How to Get Ready for Winter Golf
MEMORIES of those long balmy summer days are fast fading. The clocks will soon be going back and, before we know where we are, it will be dark by 4pm. There will be frost on the ground, it will rain (a lot) and some of you will choose to put your clubs away until it starts to get warmer again. But for many of us, golf is a game to be played all year around. So are you ready for the winter and all the challenges it will bring? Here, we present 12 tips that should help to make the game a little easier over the coming weeks and months.
Are your golf shoes up to the job? There is nothing worse than realising that water is seeping through, so go out and buy a pair of decent shoes that will keep your feet warm and dry. If your existing shoes are still fit for purpose, check that the spikes are still okay because a combination of ice and mud will mean that you want to keep your feet firmly planted on the ground. Losing your balance and ending up on your back is never a good look - and somebody is bound to have a camera phone.
Don’t cut corners by buying cheap waterproofs. If you pay £25 then you are going to get wet. Very wet. Here’s the thing with a decent set of waterproofs - not only will they keep you dry, but they will also keep the cold out. Win, win.
Proper Woollen hat
You may look ridiculous, but who cares? Looking ridiculous on the golf course is the law, after all. Wearing a baseball cap or a sun visor on a freezing cold winter’s day is a pretty pointless exercise. So get yourself a proper woollen hat that covers your ears. You are shopping for something that resembles a tea cosy.
You will be playing a lot of golf in wet and muddy conditions. That means the grooves on your irons will quickly fill up with dirt. Wiping your clubs with a towel will remove some of it but to do the job properly you should buy a groove cleaner and use it regularly.
Lightweight Carry Bag
And why would you need a lightweight bag? Almost all of us have turned up at golf courses during the winer, only to be informed that there is a trolley ban. So you have some options - you climb back into your car and head for home; you lug your heavy bag around 18 holes; or you buy a lightweight bag with a stand that takes the pain out of carrying your equipment.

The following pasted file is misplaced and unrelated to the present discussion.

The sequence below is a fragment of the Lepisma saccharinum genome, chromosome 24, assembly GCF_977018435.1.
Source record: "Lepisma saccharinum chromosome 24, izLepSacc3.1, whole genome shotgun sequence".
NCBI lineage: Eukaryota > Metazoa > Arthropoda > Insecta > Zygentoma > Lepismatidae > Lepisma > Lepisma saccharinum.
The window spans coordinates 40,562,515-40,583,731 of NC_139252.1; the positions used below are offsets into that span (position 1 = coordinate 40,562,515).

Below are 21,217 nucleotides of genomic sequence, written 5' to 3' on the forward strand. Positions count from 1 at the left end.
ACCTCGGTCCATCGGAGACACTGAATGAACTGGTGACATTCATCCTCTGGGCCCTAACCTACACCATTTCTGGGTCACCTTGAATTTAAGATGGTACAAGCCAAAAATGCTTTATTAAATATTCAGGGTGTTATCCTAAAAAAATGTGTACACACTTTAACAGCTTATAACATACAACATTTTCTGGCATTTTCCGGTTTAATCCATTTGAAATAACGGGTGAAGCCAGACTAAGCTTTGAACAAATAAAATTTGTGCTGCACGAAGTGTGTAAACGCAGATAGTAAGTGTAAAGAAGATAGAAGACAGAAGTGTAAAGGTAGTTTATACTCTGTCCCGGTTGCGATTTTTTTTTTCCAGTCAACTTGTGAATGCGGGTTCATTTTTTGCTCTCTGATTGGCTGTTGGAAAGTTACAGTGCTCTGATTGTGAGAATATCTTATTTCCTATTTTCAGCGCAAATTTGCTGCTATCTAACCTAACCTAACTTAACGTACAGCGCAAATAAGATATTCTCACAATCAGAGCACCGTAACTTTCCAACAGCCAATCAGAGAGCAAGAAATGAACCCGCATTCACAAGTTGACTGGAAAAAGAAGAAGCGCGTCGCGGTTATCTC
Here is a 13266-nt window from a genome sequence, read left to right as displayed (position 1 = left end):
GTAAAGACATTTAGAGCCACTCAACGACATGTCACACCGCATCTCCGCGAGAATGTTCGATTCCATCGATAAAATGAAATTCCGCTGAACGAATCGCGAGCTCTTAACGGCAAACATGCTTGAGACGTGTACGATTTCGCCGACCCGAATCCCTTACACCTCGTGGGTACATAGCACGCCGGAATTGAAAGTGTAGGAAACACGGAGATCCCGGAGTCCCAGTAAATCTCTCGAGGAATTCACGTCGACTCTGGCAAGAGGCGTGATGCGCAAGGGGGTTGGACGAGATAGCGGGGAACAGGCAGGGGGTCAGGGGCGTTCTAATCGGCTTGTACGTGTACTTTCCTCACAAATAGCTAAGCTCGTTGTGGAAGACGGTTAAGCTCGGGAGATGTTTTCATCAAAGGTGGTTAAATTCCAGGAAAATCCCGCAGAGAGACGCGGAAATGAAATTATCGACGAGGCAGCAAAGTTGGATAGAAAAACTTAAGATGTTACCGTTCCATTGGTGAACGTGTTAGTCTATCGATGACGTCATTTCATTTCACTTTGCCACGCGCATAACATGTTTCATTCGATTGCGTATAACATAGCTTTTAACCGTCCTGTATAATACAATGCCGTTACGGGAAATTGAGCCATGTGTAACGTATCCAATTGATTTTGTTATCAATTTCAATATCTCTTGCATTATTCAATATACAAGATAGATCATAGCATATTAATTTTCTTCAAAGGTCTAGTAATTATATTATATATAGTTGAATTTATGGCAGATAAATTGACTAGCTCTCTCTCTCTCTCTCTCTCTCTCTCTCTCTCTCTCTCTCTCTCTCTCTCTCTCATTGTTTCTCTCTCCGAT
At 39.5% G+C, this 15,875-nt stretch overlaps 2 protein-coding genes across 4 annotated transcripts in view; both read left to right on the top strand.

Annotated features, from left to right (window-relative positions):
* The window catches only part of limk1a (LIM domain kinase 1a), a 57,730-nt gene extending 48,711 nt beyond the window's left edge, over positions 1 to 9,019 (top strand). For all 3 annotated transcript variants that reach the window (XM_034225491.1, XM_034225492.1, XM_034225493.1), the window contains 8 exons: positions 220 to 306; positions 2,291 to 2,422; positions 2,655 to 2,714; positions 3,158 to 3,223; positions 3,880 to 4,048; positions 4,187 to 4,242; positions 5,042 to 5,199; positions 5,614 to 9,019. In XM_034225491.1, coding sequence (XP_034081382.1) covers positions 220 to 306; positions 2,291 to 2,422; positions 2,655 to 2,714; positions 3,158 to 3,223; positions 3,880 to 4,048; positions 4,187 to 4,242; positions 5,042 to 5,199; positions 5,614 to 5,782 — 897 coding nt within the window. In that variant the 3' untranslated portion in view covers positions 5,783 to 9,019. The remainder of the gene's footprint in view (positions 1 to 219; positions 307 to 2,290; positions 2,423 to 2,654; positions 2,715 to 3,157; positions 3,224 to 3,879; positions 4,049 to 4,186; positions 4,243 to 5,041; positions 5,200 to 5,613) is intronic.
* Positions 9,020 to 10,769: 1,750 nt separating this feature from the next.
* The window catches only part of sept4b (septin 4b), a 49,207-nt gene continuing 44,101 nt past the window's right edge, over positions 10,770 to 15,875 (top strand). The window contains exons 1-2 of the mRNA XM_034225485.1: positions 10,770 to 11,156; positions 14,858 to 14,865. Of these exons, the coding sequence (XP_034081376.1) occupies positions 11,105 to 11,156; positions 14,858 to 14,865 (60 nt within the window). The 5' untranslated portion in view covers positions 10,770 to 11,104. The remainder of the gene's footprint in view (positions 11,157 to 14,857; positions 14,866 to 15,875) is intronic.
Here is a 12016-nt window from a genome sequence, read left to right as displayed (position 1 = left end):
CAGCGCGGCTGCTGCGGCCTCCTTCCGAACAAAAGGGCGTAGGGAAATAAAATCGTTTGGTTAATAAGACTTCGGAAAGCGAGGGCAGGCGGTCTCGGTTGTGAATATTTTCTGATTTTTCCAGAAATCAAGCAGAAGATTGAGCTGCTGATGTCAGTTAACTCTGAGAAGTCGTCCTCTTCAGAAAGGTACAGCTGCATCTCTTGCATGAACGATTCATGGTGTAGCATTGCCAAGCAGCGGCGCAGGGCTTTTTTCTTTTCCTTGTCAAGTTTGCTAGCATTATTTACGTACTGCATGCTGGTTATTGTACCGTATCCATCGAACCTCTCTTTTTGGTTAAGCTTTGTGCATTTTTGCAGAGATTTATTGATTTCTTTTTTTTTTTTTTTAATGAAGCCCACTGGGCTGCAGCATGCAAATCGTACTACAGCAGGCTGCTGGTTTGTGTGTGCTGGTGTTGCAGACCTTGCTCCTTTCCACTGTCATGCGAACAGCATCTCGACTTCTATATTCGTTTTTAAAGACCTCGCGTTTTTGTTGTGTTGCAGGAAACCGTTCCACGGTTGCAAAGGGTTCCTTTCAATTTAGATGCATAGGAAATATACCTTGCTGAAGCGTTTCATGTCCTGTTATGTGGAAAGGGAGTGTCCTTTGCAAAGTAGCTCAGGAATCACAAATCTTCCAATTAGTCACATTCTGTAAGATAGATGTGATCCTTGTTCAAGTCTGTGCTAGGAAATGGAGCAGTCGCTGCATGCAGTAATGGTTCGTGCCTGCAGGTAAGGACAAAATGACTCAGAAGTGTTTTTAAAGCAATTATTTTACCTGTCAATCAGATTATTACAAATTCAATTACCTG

Golfers of a certain age will recall the days when you had to wear 17 jumpers, three pairs of socks, five pairs of trousers, long johns and 25 pairs of pants to keep the cold out. Happily, those days are gone. Buy yourself some thermals. They are lightweight, unobtrusive and they will keep you warm. It is a no-brainer.
Get some mittens. They may not look great. In fact, let’s be honest, they don’t look great. They look awful. But they will keep your hands dry and warm, and you can take them off when you come to play a shot - just don’t put them on the wet ground.
If your feet are cold you are going to have a thoroughly miserable time of it. Thermal socks are the answer.
We spend lots of money on golf balls, clubs and suchlike. For some unfathomable reason, countless numbers of weekend golfers seem to think that it never rains on the golf course. We have all played with there guys who, when it starts tipping down, have no brolly. We have also played with guys who produce a brolly that, upon the first gentle breath of wind, immediately blows inside out and they have to dump it in the first available waste-basket. Why, oh why? Technology has come a long way. Buy a proper umbrella. PLEASE!
Almost all of us have a towel hanging from our golf bags. Here’s a bit of advice - during the winter, on a wild and wet day, if you leave your towel hanging outside your bag it is going to get wet. Very wet. And become utterly useless. Start your round with a dry towel - and tuck it inside your bag.
Learn how to pick the ball off the frozen ground with an iron without taking a divot. Trust me, this is a shot that you really need to master if you are planning to play golf during the winter. Trying to take a divot when the ground if frozen is NOT to be recommended!
It’s winter and, with the best will in the world, you are going to be putting a filthy trolley and a mud-covered golf bag into the boot of your car. Get hold of an old blanket (for goodness sake check with your other half first) and lay it on the floor of your boot. Hey presto! No filth on your car-boot surface.
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